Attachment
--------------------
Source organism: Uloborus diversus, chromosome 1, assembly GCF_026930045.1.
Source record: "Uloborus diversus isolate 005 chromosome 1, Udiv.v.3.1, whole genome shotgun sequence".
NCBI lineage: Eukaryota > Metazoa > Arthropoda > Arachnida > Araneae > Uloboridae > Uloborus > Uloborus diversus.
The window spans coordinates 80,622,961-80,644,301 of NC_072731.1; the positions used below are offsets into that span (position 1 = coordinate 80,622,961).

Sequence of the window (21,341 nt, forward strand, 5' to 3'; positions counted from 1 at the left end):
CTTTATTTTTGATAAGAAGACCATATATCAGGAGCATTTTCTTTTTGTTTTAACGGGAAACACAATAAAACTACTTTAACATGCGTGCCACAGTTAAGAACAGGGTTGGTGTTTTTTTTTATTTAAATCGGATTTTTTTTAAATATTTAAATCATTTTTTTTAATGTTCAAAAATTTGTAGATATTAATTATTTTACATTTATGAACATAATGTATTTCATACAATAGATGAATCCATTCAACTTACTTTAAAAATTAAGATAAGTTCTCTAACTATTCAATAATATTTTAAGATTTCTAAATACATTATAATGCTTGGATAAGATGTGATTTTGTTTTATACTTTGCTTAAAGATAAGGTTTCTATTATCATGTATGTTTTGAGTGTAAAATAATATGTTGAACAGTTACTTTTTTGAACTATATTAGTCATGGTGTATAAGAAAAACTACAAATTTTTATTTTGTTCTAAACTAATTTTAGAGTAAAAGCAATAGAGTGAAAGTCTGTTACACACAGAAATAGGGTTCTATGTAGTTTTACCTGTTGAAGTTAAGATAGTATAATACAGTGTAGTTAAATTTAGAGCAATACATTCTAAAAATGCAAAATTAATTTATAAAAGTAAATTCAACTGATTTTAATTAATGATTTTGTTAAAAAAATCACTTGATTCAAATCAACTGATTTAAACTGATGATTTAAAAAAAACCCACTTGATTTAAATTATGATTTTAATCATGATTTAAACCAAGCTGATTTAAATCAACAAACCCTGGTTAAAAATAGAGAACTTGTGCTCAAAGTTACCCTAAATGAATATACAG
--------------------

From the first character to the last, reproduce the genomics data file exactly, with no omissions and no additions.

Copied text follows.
Source organism: Uloborus diversus, chromosome 1, assembly GCF_026930045.1.
Source record: "Uloborus diversus isolate 005 chromosome 1, Udiv.v.3.1, whole genome shotgun sequence".
NCBI lineage: Eukaryota > Metazoa > Arthropoda > Arachnida > Araneae > Uloboridae > Uloborus > Uloborus diversus.
The window spans coordinates 80,622,961-80,644,301 of NC_072731.1; the positions used below are offsets into that span (position 1 = coordinate 80,622,961).

Sequence of the window (21,341 nt, forward strand, 5' to 3'; positions counted from 1 at the left end):
CTTTATTTTTGATAAGAAGACCATATATCAGGAGCATTTTCTTTTTGTTTTAACGGGAAACACAATAAAACTACTTTAACATGCGTGCCACAGTTAAGAACAGGGTTGGTGTTTTTTTTTATTTAAATCGGATTTTTTTTAAATATTTAAATCATTTTTTTTAATGTTCAAAAATTTGTAGATATTAATTATTTTACATTTATGAACATAATGTATTTCATACAATAGATGAATCCATTCAACTTACTTTAAAAATTAAGATAAGTTCTCTAACTATTCAATAATATTTTAAGATTTCTAAATACATTATAATGCTTGGATAAGATGTGATTTTGTTTTATACTTTGCTTAAAGATAAGGTTTCTATTATCATGTATGTTTTGAGTGTAAAATAATATGTTGAACAGTTACTTTTTTGAACTATATTAGTCATGGTGTATAAGAAAAACTACAAATTTTTATTTTGTTCTAAACTAATTTTAGAGTAAAAGCAATAGAGTGAAAGTCTGTTACACACAGAAATAGGGTTCTATGTAGTTTTACCTGTTGAAGTTAAGATAGTATAATACAGTGTAGTTAAATTTAGAGCAATACATTCTAAAAATGCAAAATTAATTTATAAAAGTAAATTCAACTGATTTTAATTAATGATTTTGTTAAAAAAATCACTTGATTCAAATCAACTGATTTAAACTGATGATTTAAAAAAAACCCACTTGATTTAAATTATGATTTTAATCATGATTTAAACCAAGCTGATTTAAATCAACAAACCCTGGTTAAAAATAGAGAACTTGTGCTCAAAGTTACCCTAAATGAATATACAG